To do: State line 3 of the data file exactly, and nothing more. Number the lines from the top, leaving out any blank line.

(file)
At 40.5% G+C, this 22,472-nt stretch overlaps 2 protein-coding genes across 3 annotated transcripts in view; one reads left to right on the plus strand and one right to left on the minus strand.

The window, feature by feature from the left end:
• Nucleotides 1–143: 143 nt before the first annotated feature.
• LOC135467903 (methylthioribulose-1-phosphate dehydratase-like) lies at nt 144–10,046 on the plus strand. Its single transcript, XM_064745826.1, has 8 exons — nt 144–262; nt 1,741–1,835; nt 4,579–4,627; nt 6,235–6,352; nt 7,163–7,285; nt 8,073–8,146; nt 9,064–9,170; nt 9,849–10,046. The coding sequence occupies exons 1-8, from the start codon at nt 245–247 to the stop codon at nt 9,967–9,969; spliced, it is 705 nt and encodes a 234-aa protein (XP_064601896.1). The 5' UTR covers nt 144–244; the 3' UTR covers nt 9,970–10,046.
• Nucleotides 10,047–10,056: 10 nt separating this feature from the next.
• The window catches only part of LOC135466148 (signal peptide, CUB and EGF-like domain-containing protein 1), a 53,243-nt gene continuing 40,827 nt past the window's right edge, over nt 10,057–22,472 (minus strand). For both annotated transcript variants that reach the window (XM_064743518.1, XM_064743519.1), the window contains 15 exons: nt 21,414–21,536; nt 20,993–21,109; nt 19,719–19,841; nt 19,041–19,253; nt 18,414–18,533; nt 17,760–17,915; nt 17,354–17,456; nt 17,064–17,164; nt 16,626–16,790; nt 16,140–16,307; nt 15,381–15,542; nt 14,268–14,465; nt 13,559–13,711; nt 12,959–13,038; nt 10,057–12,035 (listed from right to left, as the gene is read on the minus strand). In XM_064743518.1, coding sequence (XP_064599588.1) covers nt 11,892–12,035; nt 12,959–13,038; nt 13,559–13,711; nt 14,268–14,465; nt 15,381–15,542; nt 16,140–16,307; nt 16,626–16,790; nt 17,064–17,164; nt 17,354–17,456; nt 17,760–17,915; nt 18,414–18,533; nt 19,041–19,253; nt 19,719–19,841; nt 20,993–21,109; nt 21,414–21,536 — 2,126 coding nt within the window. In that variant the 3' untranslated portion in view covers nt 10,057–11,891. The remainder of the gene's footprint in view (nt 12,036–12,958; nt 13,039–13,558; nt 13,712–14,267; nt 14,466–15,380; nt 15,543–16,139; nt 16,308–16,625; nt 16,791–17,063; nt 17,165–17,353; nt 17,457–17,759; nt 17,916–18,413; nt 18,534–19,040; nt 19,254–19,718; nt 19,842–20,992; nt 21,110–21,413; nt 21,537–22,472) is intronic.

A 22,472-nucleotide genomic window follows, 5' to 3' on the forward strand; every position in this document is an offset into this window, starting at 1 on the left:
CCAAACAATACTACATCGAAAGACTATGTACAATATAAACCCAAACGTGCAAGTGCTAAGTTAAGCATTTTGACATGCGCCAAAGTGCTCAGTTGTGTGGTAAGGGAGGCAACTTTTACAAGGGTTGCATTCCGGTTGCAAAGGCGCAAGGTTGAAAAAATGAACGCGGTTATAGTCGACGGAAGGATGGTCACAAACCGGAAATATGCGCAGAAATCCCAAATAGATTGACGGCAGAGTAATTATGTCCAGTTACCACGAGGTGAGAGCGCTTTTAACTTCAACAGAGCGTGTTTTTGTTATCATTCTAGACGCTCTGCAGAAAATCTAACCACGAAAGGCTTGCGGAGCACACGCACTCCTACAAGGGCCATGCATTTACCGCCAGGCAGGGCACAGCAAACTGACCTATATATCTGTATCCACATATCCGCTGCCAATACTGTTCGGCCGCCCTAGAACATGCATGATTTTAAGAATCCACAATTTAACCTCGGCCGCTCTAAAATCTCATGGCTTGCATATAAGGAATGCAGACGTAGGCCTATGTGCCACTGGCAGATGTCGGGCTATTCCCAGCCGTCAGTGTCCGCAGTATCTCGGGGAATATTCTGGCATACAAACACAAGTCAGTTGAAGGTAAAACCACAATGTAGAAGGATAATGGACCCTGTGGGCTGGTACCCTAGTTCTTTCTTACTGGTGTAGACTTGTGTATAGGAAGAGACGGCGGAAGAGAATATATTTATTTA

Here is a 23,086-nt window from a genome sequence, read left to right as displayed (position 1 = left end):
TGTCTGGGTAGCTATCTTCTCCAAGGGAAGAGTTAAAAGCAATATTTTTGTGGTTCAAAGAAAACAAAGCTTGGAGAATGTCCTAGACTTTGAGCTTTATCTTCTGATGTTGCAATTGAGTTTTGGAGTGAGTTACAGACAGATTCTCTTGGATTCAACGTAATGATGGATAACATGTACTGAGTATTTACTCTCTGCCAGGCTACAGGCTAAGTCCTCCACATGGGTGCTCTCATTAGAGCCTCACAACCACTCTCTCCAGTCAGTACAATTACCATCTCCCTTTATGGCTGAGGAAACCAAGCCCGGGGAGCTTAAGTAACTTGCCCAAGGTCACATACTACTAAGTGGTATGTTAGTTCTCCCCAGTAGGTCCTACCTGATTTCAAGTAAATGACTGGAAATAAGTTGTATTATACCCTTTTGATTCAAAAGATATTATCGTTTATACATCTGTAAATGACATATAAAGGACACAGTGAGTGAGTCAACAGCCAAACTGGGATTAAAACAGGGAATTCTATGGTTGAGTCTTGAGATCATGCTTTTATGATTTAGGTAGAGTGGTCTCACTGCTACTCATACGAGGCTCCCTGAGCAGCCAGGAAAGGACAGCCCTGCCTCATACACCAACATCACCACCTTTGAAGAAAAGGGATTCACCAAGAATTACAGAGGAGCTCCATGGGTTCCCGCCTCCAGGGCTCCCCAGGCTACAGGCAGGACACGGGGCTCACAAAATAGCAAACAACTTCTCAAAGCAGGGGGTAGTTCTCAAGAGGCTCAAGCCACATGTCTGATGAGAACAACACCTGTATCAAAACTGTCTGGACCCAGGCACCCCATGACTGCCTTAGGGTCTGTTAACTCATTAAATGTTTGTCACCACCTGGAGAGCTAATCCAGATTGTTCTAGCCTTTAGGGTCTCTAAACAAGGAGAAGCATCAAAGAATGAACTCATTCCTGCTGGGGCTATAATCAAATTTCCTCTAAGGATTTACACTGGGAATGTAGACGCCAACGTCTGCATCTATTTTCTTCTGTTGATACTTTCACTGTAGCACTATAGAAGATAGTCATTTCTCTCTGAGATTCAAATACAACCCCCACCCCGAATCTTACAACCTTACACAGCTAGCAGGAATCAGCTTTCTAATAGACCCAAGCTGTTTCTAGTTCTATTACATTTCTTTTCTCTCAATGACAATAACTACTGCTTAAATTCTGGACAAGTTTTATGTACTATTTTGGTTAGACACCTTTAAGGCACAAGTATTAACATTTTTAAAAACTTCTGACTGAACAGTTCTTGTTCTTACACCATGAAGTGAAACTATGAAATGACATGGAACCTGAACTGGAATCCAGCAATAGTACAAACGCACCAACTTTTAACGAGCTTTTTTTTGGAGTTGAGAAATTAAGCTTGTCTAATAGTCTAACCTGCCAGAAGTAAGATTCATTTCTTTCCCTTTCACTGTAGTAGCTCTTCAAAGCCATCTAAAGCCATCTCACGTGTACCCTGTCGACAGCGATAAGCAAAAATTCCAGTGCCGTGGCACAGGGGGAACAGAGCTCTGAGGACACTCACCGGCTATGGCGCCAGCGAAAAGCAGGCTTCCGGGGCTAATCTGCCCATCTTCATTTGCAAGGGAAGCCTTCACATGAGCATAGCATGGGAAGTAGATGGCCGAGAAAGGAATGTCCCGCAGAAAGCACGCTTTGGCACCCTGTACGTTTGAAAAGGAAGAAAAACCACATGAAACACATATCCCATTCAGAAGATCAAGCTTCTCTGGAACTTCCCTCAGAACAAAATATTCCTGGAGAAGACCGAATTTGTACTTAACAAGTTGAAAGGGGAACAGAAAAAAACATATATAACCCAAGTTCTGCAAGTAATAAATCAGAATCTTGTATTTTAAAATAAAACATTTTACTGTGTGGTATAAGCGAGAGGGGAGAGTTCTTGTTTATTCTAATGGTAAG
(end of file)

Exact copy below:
• Nucleotides 1–143: 143 nt before the first annotated feature.